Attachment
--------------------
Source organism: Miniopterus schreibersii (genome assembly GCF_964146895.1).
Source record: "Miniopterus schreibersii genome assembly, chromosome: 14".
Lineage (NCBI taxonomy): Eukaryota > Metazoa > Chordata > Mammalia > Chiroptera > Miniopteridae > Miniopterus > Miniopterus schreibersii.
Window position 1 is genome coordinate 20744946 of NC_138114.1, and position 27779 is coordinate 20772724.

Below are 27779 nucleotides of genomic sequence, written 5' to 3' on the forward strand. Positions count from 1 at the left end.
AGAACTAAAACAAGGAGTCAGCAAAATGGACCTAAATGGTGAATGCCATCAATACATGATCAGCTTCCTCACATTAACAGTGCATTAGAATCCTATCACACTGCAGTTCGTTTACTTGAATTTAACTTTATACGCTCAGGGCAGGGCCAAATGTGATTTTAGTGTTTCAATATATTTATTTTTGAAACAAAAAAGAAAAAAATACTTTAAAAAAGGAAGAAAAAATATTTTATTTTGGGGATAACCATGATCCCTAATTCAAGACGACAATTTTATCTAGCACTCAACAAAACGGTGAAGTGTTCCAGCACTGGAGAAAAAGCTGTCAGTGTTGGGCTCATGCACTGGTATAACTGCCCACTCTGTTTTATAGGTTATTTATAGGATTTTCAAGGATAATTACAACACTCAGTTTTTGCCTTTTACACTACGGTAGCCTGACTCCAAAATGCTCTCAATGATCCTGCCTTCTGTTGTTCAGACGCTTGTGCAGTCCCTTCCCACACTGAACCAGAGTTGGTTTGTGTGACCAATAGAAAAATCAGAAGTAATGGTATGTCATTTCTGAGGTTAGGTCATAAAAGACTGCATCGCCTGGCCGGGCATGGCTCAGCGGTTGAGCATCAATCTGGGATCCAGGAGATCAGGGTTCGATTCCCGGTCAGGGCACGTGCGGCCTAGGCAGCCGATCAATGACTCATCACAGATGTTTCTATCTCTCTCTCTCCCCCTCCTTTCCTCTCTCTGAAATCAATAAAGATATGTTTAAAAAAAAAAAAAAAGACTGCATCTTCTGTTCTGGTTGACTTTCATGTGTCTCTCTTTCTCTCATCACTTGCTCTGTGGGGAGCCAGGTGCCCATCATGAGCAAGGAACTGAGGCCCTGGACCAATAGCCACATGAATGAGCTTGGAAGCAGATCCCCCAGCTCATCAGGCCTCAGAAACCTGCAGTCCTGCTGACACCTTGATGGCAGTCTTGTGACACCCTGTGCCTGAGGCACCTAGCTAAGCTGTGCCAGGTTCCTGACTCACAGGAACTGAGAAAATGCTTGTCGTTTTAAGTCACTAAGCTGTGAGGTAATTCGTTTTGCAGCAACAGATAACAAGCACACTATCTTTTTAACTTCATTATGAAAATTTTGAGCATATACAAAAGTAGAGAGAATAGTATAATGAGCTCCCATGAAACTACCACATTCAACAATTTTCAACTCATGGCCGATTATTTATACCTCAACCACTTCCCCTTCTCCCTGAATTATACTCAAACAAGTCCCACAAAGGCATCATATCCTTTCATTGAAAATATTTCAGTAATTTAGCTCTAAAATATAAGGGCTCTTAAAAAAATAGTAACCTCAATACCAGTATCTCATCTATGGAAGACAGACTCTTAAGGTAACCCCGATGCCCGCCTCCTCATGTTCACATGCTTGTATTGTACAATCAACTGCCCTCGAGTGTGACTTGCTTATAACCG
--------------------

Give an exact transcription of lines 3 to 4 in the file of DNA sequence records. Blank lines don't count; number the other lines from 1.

Lineage (NCBI taxonomy): Eukaryota > Metazoa > Chordata > Mammalia > Chiroptera > Miniopteridae > Miniopterus > Miniopterus schreibersii.
Window position 1 is genome coordinate 20744946 of NC_138114.1, and position 27779 is coordinate 20772724.